The Great Lakes Fishery Commission funded the two-year survey.

Lake Memphremagog is over 30 miles long.

Three-quarters of the lake is in Quebec, however, three-quarters of the land area that drains into the lake, is in Vermont.

“The angler survey will provide important biological data about the fishery and angling pressure in different areas of Lake Memphremagog,” said Pete Emerson, a fisheries biologist with Vermont Fish & Wildlife. “This information is extremely useful to our department in helping us manage the lake’s fish populations.”

Emerson emphasized to anglers that all information shared with the survey clerks will remain confidential.

“Ultimately, anglers providing honest, accurate information will allow us to manage the resource moving forward and ensure that quality fishing opportunities remain in Lake Memphremagog for years to come,” he said.

Green Fire film screening and discussion at NorthWoods

in Charleston/News/Outdoors

EAST CHARLESTON — Next Friday, December 14, at 6:30 p.m, NorthWoods Stewardship Center and the Vermont Fish & Wildlife Conservation Group will co-host a free screening of the film Green Fire, with a discussion to follow.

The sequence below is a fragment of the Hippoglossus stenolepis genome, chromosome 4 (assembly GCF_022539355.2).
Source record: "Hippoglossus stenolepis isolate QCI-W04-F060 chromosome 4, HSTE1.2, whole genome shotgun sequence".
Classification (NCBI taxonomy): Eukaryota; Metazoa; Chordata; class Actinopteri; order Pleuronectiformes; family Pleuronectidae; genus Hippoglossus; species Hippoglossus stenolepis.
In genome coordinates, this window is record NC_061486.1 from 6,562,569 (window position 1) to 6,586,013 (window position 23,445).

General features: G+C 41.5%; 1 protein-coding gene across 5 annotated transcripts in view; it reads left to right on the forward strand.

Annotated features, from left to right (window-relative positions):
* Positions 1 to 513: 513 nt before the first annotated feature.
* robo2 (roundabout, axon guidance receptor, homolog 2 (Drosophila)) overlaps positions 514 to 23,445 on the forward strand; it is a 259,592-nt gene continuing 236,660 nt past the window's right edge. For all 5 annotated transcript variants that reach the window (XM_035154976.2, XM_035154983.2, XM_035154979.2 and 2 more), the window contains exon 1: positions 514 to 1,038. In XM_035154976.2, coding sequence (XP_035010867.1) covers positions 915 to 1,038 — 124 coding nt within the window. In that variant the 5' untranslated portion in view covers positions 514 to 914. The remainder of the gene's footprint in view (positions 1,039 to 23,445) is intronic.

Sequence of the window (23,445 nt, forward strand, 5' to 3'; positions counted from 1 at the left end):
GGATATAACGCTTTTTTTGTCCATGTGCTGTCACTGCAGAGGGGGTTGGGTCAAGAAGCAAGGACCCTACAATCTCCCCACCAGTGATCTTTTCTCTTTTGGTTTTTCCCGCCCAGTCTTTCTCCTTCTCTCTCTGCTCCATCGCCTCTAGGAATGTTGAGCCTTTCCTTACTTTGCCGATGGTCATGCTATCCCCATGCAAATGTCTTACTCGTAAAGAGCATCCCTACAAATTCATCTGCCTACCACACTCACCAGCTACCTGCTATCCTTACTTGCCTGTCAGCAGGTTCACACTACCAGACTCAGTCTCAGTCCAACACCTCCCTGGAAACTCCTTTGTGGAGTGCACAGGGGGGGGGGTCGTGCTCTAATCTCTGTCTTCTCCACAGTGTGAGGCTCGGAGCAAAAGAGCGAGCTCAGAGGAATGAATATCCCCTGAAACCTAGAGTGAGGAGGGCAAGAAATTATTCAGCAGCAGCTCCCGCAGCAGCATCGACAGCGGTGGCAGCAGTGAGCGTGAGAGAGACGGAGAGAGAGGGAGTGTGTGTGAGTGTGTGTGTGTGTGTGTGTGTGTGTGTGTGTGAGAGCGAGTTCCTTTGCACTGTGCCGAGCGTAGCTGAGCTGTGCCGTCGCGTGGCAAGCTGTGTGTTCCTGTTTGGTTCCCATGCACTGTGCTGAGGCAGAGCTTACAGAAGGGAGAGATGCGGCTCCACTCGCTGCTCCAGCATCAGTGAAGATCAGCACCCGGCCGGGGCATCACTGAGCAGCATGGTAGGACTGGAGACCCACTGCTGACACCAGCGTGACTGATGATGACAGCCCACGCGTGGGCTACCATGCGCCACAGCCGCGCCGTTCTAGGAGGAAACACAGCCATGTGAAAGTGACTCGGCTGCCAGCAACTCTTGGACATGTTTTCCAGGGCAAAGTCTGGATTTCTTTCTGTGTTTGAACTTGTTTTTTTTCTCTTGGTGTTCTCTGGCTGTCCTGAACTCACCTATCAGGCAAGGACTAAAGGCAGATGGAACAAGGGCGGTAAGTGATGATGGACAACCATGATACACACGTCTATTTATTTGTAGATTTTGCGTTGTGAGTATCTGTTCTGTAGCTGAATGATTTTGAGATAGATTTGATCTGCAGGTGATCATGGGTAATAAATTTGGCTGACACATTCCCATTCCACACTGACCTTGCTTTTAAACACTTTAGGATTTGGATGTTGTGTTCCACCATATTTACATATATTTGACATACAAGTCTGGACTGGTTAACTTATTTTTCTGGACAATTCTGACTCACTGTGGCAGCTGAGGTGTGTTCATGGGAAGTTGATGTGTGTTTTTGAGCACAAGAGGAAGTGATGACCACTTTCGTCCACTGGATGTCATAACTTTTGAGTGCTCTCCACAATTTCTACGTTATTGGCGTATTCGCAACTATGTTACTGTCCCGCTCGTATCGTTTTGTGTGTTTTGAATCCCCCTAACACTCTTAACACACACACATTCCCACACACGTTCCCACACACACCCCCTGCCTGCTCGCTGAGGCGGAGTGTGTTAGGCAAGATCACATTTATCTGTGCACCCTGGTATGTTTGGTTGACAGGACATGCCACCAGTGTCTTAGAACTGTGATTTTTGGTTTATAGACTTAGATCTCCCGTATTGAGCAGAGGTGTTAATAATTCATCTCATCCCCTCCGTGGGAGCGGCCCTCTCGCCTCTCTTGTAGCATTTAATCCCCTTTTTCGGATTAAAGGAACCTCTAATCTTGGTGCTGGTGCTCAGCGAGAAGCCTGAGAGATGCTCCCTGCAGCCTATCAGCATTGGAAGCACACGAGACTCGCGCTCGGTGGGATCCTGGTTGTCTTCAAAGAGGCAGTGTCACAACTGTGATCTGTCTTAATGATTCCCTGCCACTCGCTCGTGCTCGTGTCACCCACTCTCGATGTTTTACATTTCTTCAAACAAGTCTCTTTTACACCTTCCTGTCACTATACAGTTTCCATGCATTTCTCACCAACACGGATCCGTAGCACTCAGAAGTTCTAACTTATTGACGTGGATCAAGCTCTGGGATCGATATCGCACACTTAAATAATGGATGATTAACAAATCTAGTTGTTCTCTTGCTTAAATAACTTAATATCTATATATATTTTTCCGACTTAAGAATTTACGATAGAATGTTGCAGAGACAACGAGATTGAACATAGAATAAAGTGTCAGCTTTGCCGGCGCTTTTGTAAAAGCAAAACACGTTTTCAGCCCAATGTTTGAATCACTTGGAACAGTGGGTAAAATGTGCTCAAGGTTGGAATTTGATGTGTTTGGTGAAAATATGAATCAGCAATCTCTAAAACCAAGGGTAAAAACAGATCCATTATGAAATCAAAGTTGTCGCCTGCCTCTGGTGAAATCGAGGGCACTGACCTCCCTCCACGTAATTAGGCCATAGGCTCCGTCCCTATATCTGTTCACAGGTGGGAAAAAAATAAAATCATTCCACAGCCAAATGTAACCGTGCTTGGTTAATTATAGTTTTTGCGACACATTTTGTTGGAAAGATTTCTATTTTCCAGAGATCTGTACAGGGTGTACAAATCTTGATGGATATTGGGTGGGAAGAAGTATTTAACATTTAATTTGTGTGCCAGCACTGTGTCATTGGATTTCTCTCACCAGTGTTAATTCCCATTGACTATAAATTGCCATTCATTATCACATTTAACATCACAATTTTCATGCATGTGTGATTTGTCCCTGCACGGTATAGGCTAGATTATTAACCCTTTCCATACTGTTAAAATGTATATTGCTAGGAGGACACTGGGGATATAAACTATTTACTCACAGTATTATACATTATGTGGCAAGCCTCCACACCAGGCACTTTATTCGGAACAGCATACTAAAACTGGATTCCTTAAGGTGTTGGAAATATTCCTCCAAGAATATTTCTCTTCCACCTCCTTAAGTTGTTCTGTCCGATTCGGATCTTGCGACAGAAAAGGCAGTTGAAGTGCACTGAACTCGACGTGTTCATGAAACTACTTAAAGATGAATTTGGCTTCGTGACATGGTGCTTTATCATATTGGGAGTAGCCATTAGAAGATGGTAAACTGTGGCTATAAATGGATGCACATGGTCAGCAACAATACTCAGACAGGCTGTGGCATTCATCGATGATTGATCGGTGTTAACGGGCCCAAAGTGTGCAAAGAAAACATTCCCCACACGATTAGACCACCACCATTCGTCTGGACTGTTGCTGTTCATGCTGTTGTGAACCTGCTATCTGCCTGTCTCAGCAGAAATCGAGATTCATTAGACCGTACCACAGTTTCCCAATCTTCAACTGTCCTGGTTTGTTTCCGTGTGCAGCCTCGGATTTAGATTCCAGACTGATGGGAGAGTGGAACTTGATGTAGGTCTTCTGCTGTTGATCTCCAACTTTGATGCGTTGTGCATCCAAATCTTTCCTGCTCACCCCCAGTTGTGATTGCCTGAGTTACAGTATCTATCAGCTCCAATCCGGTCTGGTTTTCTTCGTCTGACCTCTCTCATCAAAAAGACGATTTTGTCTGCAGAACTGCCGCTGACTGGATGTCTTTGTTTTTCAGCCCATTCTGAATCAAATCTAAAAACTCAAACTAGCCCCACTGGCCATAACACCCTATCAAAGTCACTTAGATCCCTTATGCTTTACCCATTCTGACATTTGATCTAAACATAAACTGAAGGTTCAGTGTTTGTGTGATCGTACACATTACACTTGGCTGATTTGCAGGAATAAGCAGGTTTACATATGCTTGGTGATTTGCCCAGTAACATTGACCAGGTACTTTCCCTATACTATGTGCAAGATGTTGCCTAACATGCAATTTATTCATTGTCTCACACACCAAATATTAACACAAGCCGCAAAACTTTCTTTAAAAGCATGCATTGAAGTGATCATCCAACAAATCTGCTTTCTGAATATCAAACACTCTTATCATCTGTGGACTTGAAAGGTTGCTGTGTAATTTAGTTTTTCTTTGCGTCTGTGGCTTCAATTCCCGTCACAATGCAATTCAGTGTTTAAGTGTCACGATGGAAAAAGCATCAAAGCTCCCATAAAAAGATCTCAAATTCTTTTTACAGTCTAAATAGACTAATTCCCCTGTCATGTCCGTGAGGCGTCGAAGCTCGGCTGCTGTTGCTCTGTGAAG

Green Fire traces Leopold’s personal journey and follows the threads that connect to his legacy today, an extension of the land ethic he championed.

In 1949, Aldo Leopold wrote in the Sand County Almanac, “We reached the old wolf in time to watch a fierce green fire dying in her eyes. I realized then, and have known ever since, that there was something new to me in those eyes—something known only to her and to the mountain. I was young then, and full of trigger-itch; I thought that because fewer wolves meant more deer, that no wolves would mean hunters’ paradise. But after seeing the green fire die, I sensed that neither the wolf nor the mountain agreed with such a view.”

A panel of local outdoor enthusiasts, conservationists, and hunters will follow the screening to lead a discussion to comment on the film, their personal connection to Leopold’s legacy, and current challenges in rebuilding engagement in the conservation and hunting ethic that has guided many generations of north country residents.

Light refreshment will be provided.

Photo by Phil White.

Newport woman qualifies for upcoming Memphremagog Winter Swim Festival

in Derby/Newport/News/Outdoors

NEWPORT — A 62-year-old woman from Newport spent her Sunday qualifying for the upcoming Memphremagog Winter Swim Festival taking place in February of 2019.